CSB - I went to law school during the real estate boom.  Oncampus housing was incredible.  The school was on the site of a former luxury hotel, so the "dorms" were basically a large hotel room that you had to yourself.  Free maid service, wifi, utilities, etc.. No r ...


That's way over the top! Campus life should be a bargain. I understand that may places it's not, and frankly that's a separate argument on the cost of education.

Near our school they had a couple of private "efficiency" dorms. They were small, single-person dorm style rooms in the old bare-bones style. They were well kept, but a particularly thrifty student could save a few dollars. Otherwise, unless you were in a place with several roommates, dorms were cheaper.
 
2014-02-26 10:09:54 AM  
In case it hasn't been posted yet, Flanagan's got a very interesting piece in The Atlantic about fraternities, liability, universities, drinking, and safety:

http://www.theatlantic.com/features/archive/2014/03/the-dark-power-o f- fraternities/357580/
 
2014-02-26 10:20:09 AM  

brimed03: Pokey.Clyde: brimed03: /no, you don't need a car on campus because you work at the ice creamery in your town on weekends. There are lots of jobs available around campus and the college town. Changing where you live in life often entails changing other things too.
//I don't care that Daddy bought you a BMW SUV for high school graduation. Not a reason for a parking exception. Wait, I do care actually: is Daddy adopting?

In case you missed it, I was working full-time (40+ hours/week) with a 60 mile round-trip drive every day. And the only jobs available in that college town usually paid about half what I was making, and a good chunk of those were usually part-time.

Oh, and I was driving a 1987 Ford Ranger with 180K miles on it. Not exactly a BMW SUV. Must suck to be such an assuming asshole.


Whoa whoa whoathere Pokey_McAssumptionMaker.  I was making a general and somewhat tongue-in-cheek set of comments about how to work with college administrators to get your needs met and the silliness that administrators sometimes encounter on these occasions.  Nowhere in there does it indicate overtly or tacitly that any of this was pointed at you.  Nor was any of it pointed at you.  Had you farking ASKED me that, you would have avoided a lot of self-imposed butthurt.  F*cking sensitive much??

Yes, it MUST suck to be such an assuming asshole.


You seem touchy.
 
2014-02-26 10:31:07 AM  
It sounds like the Uni is overstepping reasonable bounds, but what is it you really want, subby? You want the secured right to drink anonymously and underage with the dumbest people at your school? I'm sure there are still plenty of ways to do that, but with fewer people are puking on your shoes.
 
2014-02-26 12:23:24 PM  
poor little miss muffin, drank too much farked an @$$hole and had buyers remorse so now it's rape. if you can't drink and control yourself, stay at home little girl.

// got nothing
 
2014-02-26 01:08:17 PM  

udhq: Subby needs to read the part of the first amendment about freedom of association.  No students are forced to attend this college, but when they do, they choose to abide by its rules.

It's no different than choosing to join a church that restricts behavior in such a way that it would be unconstitutional if the government did it.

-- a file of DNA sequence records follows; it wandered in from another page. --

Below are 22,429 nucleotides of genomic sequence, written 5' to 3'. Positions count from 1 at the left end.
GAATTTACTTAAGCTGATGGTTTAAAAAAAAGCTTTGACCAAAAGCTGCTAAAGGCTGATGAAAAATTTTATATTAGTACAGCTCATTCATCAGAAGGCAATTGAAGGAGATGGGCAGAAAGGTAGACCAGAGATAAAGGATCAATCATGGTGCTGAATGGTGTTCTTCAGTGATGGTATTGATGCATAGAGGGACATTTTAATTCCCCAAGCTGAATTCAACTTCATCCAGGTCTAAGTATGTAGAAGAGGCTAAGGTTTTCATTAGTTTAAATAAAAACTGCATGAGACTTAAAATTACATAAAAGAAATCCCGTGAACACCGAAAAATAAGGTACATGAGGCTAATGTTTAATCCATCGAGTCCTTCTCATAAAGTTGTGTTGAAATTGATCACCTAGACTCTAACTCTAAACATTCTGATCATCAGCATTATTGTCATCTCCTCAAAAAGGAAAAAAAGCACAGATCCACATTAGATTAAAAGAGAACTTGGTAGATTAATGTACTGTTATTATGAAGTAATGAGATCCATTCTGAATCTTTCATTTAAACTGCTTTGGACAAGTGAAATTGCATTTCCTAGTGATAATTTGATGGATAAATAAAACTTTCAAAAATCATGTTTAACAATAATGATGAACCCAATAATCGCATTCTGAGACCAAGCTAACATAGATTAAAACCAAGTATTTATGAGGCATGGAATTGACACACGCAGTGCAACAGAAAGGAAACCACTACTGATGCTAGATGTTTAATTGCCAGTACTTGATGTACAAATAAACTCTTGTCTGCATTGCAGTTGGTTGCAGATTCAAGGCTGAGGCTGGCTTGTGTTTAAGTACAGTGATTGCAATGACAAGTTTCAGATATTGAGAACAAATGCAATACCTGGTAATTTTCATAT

Public schools are not private entities.  They are required to give students their constitutional rights because they are  extensions of the government.  (assuming its a public school, Didn't read)
 
2014-02-26 02:42:40 PM  

BetterMetalSnake: Flab: TuteTibiImperes: I see you're from Canada, did you go to school there to?

Yep.  Even commuted from home (that's another big difference between Canadian and American colleges, most people pick one of the local ones, unless you want to go in a very speficic field that's not offered locally)  until my dad got transfered out of town, so I only moved to the uni residences for my final year.

TuteTibiImperes: in Canada there are freshman who can legally drink
 
In Quebec, all freshmen can legally drink.  The drinking age is 18, and due to the way schools are set up, when you get to university, you are usually already 19.


I understand that this DOES make a difference.  If the colleges were responsible for minors, I'm sure they would have more stringent rules about on campus alcohol consumption.  But I still think their sphere of influence would end at the sidewalk in front of the main entrance.

It sounds like you have never dealt with american parents in an official capacity. Parents are the reason these rules exsist. Well, specifically thier lawyers.

Also, a few parents are politically connected. It's lovely.



So, how does that work, exactly...

Scenario A:
15 guys decided to have a party at Bob's off-campus appartment.  Someone brings jello shots.  Someone gets sick and ends up in the hospital.

Scenario B:
The local chapter of the SAE rents a bar on a friday night and organize a party to collect funds to build a solar-powered car to compete in the annual race.  Someone gets sick and nearly chokes on her vomit, and ends up in the hospital.

How can anyone sue the university over either of these?

I'm not talking about sneaking booze somewhere where it's not allowed, or allowing underage people to drink.  I'm just wondering why a school could be held liable for the activities of adults while NOT on school property.